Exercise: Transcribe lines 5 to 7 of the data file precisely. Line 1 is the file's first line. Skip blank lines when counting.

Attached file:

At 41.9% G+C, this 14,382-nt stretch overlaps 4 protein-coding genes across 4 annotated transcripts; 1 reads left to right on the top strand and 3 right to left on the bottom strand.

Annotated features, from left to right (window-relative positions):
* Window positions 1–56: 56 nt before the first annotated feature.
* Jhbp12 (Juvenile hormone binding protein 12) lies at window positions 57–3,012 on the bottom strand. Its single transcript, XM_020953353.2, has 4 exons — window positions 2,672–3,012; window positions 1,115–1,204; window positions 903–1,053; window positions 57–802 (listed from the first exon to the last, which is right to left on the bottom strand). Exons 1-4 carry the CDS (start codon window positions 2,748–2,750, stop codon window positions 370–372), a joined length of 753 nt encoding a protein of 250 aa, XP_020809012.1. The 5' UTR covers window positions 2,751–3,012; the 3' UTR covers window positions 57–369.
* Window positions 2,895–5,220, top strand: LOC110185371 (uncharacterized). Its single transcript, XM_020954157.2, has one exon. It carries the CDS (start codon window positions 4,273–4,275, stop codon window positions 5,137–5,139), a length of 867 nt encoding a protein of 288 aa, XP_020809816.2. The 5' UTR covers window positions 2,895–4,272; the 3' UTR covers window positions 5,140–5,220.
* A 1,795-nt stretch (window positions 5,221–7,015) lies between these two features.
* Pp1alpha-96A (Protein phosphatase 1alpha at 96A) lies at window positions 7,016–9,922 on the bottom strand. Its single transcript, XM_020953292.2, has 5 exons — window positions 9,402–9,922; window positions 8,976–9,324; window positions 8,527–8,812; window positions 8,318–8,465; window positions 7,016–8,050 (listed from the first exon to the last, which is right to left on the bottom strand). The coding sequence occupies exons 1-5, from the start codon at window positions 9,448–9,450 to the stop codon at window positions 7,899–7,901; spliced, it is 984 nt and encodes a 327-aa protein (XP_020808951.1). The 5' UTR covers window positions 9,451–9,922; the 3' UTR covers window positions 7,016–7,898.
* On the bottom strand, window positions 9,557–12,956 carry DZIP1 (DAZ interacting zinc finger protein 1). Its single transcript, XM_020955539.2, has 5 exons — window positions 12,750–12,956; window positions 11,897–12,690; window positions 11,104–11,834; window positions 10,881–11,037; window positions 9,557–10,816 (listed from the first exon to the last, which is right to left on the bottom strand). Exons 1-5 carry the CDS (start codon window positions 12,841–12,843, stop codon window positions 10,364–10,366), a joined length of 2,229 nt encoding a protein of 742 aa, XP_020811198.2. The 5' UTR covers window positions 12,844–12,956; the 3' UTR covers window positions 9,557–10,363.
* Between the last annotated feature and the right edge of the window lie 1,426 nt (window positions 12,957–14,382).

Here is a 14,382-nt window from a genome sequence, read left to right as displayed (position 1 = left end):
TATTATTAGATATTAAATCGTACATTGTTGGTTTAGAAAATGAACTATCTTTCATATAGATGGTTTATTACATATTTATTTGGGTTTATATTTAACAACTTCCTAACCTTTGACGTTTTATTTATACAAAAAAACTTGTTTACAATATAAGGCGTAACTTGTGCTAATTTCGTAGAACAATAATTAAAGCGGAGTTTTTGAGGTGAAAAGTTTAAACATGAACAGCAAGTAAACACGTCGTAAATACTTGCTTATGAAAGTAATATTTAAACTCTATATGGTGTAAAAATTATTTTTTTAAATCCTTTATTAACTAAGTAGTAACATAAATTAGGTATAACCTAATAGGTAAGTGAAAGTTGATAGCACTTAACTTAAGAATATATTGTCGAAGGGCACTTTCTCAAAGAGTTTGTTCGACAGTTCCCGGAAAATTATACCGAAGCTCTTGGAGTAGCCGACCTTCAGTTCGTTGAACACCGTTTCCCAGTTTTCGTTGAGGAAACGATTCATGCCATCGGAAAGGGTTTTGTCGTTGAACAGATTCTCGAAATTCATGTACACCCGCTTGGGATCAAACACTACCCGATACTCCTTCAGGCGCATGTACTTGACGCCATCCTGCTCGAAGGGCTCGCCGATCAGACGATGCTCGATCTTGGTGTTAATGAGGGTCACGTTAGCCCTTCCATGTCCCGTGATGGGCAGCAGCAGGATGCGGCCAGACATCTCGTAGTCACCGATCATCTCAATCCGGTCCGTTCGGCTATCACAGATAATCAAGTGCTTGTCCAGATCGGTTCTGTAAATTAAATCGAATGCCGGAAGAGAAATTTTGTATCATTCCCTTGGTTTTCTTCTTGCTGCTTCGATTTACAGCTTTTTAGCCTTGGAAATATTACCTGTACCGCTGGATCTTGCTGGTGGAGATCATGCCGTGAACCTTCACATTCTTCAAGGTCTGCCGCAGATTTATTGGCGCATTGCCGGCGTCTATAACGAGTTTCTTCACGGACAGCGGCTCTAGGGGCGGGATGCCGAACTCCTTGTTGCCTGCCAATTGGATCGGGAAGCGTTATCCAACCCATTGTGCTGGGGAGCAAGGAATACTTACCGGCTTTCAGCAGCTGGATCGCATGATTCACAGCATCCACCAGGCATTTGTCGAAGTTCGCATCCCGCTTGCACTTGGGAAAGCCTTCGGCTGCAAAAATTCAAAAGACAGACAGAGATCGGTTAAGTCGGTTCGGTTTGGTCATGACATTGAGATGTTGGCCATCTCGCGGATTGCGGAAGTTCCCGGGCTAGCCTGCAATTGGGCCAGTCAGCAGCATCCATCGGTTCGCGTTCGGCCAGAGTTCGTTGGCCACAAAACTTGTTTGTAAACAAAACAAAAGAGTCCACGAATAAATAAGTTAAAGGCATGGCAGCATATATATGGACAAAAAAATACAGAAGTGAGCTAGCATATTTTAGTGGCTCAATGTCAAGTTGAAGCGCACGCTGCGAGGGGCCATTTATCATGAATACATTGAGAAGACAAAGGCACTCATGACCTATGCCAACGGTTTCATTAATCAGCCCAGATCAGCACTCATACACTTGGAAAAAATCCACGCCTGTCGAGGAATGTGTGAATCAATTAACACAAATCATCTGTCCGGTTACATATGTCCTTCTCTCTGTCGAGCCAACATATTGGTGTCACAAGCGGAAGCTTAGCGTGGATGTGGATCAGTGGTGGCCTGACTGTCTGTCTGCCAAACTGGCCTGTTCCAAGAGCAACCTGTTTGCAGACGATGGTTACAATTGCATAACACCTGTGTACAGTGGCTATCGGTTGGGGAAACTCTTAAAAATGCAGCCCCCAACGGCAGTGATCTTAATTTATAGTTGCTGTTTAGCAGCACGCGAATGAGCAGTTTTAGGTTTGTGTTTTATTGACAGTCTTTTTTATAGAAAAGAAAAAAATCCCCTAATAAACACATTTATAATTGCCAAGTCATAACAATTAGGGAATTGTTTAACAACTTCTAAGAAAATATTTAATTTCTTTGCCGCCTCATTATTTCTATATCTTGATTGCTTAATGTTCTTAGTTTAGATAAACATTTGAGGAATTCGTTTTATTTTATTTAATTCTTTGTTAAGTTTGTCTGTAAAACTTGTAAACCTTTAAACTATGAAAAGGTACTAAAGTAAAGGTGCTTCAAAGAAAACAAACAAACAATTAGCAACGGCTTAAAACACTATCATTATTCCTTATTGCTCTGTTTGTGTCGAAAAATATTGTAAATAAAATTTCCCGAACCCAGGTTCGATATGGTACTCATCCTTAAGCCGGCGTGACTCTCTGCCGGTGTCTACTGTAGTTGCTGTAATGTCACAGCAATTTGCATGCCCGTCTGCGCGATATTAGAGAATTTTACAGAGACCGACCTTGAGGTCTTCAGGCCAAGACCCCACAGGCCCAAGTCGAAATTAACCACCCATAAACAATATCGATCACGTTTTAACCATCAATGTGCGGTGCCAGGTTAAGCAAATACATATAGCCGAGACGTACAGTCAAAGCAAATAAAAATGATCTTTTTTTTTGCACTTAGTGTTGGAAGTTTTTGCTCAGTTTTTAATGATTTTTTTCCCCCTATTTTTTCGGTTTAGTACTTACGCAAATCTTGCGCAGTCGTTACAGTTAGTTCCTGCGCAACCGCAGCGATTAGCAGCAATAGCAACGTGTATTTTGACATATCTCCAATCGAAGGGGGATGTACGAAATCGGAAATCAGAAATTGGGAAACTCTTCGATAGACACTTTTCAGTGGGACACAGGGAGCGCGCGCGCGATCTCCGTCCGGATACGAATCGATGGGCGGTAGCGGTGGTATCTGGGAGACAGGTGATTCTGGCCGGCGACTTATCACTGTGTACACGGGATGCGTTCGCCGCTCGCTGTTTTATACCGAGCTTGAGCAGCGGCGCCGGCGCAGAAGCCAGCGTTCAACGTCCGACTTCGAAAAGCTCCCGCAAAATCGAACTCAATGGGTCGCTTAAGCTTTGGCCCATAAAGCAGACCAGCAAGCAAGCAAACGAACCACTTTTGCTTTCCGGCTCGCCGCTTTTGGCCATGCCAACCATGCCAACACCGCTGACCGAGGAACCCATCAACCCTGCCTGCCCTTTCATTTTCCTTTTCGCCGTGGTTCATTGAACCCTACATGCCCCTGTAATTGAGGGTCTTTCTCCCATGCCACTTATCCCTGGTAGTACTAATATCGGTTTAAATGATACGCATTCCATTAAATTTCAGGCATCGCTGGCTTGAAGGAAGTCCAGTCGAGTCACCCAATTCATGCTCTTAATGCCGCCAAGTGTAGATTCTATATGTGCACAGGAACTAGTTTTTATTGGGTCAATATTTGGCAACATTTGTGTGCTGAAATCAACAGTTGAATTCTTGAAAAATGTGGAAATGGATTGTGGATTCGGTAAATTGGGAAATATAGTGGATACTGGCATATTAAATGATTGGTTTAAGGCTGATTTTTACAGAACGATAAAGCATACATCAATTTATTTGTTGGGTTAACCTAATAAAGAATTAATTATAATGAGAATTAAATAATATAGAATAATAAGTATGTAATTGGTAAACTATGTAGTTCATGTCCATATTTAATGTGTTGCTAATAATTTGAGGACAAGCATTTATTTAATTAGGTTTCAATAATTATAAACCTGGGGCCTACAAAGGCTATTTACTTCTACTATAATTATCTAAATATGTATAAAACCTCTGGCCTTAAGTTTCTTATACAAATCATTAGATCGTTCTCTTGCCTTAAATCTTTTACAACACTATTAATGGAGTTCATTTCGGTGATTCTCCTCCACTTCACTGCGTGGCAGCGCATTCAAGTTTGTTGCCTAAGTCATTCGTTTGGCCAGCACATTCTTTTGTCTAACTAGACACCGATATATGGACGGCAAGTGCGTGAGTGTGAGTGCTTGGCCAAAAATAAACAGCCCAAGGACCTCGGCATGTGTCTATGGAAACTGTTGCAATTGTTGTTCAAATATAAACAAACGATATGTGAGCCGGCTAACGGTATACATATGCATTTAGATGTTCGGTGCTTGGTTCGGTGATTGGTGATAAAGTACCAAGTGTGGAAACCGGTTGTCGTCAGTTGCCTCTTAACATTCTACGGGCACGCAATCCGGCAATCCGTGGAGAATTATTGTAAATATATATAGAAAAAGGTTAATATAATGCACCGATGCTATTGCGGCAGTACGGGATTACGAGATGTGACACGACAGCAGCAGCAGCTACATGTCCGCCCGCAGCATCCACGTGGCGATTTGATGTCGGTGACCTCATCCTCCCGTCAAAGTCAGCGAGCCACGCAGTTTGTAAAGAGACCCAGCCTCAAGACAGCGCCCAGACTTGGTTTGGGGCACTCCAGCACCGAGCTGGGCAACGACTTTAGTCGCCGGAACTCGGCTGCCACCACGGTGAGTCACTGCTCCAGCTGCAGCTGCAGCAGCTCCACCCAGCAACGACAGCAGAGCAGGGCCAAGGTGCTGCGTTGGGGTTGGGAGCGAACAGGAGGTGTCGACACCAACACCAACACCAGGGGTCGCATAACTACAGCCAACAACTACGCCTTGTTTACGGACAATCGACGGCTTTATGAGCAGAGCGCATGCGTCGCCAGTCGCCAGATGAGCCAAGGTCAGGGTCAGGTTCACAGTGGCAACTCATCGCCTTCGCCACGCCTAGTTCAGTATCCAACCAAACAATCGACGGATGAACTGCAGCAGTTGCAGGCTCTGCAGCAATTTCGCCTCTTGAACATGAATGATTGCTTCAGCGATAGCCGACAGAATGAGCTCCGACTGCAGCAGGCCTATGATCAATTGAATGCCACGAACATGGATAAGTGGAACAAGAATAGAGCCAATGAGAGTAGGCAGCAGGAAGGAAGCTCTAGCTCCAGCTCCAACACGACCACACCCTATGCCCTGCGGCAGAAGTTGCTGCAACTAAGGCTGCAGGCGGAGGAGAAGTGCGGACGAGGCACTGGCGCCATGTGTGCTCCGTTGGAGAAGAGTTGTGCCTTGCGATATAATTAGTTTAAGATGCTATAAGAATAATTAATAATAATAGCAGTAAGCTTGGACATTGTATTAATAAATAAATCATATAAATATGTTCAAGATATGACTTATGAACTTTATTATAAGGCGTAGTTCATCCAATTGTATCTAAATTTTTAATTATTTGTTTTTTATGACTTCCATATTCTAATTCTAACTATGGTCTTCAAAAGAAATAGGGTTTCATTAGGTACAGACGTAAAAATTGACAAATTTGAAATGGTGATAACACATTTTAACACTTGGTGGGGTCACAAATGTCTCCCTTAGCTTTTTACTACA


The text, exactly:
* Window positions 2,895–5,220, top strand: LOC110185371 (uncharacterized). Its single transcript, XM_020954157.2, has one exon. It carries the CDS (start codon window positions 4,273–4,275, stop codon window positions 5,137–5,139), a length of 867 nt encoding a protein of 288 aa, XP_020809816.2. The 5' UTR covers window positions 2,895–4,272; the 3' UTR covers window positions 5,140–5,220.
* A 1,795-nt stretch (window positions 5,221–7,015) lies between these two features.
* Pp1alpha-96A (Protein phosphatase 1alpha at 96A) lies at window positions 7,016–9,922 on the bottom strand. Its single transcript, XM_020953292.2, has 5 exons — window positions 9,402–9,922; window positions 8,976–9,324; window positions 8,527–8,812; window positions 8,318–8,465; window positions 7,016–8,050 (listed from the first exon to the last, which is right to left on the bottom strand). The coding sequence occupies exons 1-5, from the start codon at window positions 9,448–9,450 to the stop codon at window positions 7,899–7,901; spliced, it is 984 nt and encodes a 327-aa protein (XP_020808951.1). The 5' UTR covers window positions 9,451–9,922; the 3' UTR covers window positions 7,016–7,898.